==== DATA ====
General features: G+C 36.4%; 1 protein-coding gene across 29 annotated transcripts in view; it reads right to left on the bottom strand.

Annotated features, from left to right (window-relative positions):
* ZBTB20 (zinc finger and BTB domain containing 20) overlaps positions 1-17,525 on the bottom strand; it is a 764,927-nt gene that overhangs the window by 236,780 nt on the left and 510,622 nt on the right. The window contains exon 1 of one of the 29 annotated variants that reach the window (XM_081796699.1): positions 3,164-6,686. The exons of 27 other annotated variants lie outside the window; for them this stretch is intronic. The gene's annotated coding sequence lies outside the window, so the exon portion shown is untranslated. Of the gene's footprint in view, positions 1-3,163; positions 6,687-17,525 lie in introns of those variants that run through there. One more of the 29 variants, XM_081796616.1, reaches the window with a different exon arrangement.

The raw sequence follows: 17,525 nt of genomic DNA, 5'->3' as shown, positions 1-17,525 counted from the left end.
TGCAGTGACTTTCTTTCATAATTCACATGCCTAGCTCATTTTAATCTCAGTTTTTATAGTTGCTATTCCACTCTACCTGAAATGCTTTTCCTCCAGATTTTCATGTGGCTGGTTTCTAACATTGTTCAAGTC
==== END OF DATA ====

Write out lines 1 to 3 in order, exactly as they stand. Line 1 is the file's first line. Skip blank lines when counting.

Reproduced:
General features: G+C 36.4%; 1 protein-coding gene across 29 annotated transcripts in view; it reads right to left on the bottom strand.

Annotated features, from left to right (window-relative positions):
* ZBTB20 (zinc finger and BTB domain containing 20) overlaps positions 1-17,525 on the bottom strand; it is a 764,927-nt gene that overhangs the window by 236,780 nt on the left and 510,622 nt on the right. The window contains exon 1 of one of the 29 annotated variants that reach the window (XM_081796699.1): positions 3,164-6,686. The exons of 27 other annotated variants lie outside the window; for them this stretch is intronic. The gene's annotated coding sequence lies outside the window, so the exon portion shown is untranslated. Of the gene's footprint in view, positions 1-3,163; positions 6,687-17,525 lie in introns of those variants that run through there. One more of the 29 variants, XM_081796616.1, reaches the window with a different exon arrangement.